such imperial festivals or granted neokorate were made, so it seems to me that the economic terms in most of Ephesus’s homonoiai are most plausible explanation. This short review shows that the similar homonoiai coin issues attested between Perinthos and Nicomedia, Ephesus and Smyrna respectively should not be attributed to other type of Concord67 which will be discussed below.

We may suggest that another homonoia celebrated in Perinthos may be attributed to the group of political or cultural unit. As one inscription reveals, the ‘Association of Friends of Apamea’ was honoured in Perinthos and homonoia celebrated.60 It is assumed this homonoia have mostly economic terms,61 but may not be necessary since the existence of such kind of association may also show other than economic activities.62 For the possible different meaning it may be pointed out that this was the only association of this kind honoured in Perinthos despite the fact that there are homonoiai celebrated by that city with more or less economic terms as will be shown below. It is true that the close contacts between the cities will stimulate the trade between them, but this is a consequence rather than reason.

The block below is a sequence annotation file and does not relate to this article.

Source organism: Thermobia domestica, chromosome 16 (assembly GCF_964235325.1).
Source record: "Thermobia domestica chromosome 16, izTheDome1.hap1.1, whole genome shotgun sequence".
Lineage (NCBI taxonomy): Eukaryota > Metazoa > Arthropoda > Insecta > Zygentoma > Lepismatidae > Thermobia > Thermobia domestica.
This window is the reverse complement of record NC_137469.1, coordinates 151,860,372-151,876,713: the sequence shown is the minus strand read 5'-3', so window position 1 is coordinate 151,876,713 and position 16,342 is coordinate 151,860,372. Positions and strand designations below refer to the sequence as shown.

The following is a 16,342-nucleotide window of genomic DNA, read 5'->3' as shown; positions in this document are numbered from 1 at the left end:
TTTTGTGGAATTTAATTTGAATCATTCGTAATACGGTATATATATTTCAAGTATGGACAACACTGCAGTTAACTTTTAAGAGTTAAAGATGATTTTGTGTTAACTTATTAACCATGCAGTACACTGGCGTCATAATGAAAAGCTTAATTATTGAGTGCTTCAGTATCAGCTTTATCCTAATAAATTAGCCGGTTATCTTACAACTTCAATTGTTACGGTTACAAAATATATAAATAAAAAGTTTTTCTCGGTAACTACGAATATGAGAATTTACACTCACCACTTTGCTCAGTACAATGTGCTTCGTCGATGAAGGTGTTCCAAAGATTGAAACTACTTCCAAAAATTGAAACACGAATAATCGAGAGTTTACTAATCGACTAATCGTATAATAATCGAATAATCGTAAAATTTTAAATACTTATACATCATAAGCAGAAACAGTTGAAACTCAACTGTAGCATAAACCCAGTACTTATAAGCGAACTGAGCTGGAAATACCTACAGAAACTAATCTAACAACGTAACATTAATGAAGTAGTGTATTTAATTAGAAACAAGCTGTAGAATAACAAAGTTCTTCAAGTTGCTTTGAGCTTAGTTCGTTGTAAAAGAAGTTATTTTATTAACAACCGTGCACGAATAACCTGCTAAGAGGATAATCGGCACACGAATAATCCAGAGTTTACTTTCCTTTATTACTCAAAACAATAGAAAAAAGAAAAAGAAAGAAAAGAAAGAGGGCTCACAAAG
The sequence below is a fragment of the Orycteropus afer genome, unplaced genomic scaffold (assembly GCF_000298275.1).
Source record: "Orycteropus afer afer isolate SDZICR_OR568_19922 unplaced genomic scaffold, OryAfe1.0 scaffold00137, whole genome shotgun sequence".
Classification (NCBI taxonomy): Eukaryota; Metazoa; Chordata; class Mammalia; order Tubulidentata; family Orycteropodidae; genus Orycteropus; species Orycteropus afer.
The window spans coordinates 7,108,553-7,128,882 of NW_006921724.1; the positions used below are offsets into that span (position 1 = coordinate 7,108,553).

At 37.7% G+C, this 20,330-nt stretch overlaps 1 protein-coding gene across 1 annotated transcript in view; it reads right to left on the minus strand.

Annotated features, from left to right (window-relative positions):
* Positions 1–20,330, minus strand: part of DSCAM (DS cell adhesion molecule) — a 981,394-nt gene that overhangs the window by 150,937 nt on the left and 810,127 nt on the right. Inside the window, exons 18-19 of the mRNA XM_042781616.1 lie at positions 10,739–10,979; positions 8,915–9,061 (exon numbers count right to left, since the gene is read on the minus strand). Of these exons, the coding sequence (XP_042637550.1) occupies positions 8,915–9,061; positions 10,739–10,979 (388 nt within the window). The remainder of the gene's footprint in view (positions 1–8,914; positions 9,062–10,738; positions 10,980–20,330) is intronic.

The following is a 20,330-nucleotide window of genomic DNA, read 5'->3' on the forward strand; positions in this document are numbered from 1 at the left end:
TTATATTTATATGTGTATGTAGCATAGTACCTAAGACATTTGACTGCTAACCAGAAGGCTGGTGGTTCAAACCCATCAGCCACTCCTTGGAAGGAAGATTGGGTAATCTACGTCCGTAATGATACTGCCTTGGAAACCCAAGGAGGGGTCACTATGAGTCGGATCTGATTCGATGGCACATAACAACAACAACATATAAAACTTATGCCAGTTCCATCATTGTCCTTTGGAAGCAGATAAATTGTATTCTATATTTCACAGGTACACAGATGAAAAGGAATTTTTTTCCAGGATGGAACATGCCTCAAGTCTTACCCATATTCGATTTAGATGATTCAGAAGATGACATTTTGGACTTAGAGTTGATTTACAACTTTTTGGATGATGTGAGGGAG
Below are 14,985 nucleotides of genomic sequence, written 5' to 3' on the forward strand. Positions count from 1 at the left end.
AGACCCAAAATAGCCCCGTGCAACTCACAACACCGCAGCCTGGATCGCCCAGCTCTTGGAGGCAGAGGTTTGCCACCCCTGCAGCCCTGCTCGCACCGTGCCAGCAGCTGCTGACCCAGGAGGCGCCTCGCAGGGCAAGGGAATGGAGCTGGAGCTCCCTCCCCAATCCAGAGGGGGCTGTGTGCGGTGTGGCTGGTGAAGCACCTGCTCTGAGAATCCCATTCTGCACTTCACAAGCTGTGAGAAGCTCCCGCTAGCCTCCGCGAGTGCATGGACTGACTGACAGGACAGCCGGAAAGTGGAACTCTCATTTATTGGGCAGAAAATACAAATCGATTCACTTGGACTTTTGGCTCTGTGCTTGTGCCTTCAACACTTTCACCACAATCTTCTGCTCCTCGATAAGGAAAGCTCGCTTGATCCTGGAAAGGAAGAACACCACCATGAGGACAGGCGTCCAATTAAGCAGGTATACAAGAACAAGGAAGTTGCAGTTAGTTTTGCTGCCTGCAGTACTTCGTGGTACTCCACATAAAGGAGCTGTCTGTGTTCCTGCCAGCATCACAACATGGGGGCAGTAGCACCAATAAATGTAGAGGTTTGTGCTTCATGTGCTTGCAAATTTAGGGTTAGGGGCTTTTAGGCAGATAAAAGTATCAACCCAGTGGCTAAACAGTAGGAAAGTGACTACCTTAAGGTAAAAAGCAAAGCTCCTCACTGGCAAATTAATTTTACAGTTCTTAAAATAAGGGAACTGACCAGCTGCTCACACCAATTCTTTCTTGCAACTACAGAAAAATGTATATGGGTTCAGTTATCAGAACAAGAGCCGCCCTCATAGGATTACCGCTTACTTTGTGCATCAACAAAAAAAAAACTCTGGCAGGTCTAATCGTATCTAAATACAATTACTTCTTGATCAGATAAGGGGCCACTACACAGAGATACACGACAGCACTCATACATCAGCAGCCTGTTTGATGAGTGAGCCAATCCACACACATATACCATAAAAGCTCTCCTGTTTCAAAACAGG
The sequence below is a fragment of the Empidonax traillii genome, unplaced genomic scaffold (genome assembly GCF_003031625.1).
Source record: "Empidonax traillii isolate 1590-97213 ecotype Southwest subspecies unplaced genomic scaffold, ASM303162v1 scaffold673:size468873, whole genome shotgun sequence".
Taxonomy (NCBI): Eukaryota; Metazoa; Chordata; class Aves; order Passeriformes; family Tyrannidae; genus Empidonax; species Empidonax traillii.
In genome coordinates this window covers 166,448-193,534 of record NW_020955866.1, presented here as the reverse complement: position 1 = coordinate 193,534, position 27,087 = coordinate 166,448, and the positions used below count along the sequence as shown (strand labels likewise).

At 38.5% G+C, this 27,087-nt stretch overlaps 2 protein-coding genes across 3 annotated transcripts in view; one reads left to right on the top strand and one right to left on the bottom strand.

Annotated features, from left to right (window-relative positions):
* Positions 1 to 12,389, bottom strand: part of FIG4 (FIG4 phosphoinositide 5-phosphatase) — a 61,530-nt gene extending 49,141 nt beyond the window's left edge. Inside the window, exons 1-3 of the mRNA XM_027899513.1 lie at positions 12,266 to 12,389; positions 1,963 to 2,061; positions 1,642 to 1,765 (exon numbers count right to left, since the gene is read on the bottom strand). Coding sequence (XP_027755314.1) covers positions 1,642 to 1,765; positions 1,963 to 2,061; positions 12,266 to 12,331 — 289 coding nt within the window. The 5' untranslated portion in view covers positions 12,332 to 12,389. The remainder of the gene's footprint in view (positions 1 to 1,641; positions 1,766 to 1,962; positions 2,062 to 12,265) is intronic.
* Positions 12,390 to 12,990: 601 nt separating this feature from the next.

Some cases of homonoiai in Thrace may be attributed to establishment of common festivals. It is the homonoia that was promoted between Byzantion and Nicaea. In the coin issues from the time of Volusian struck for Byzantion in 252-253 the image of spherical crown is depicted68 which is an attribute of the agonos that were held in various cities in Thrace during the time of Severans.69 The scarcity of epigraphic evidence from both sides is not of much help, but we may suggest that in the time of Volusian a common festival in Byzantion was celebrated. It seems, however, that this festival was not the only one event in homonoia program between these two cities and the coin issues followed with different depiction. This is an argument also for a real festival event happened, and not merely symbolic.

Common festival Some of the homonoiai may well be linked with the establishment and celebration of imperial festival. It is S.R.F. Price who is inclined to accept that and according to his idea by such homonoia coin issues the attention of other cities was drawn to the event.63 He cites the example with Mytilene’s games in honour of Augustus that were proclaimed all over the Mediterranean, Pergamum, Actium, Tarraco, Brundisium etc.64 Another important similar case with that with Ephesus who organized festival which led eventually to the third neokorate in 211 AD65 with the participation of cities from Asia Minor as well as Carthage.66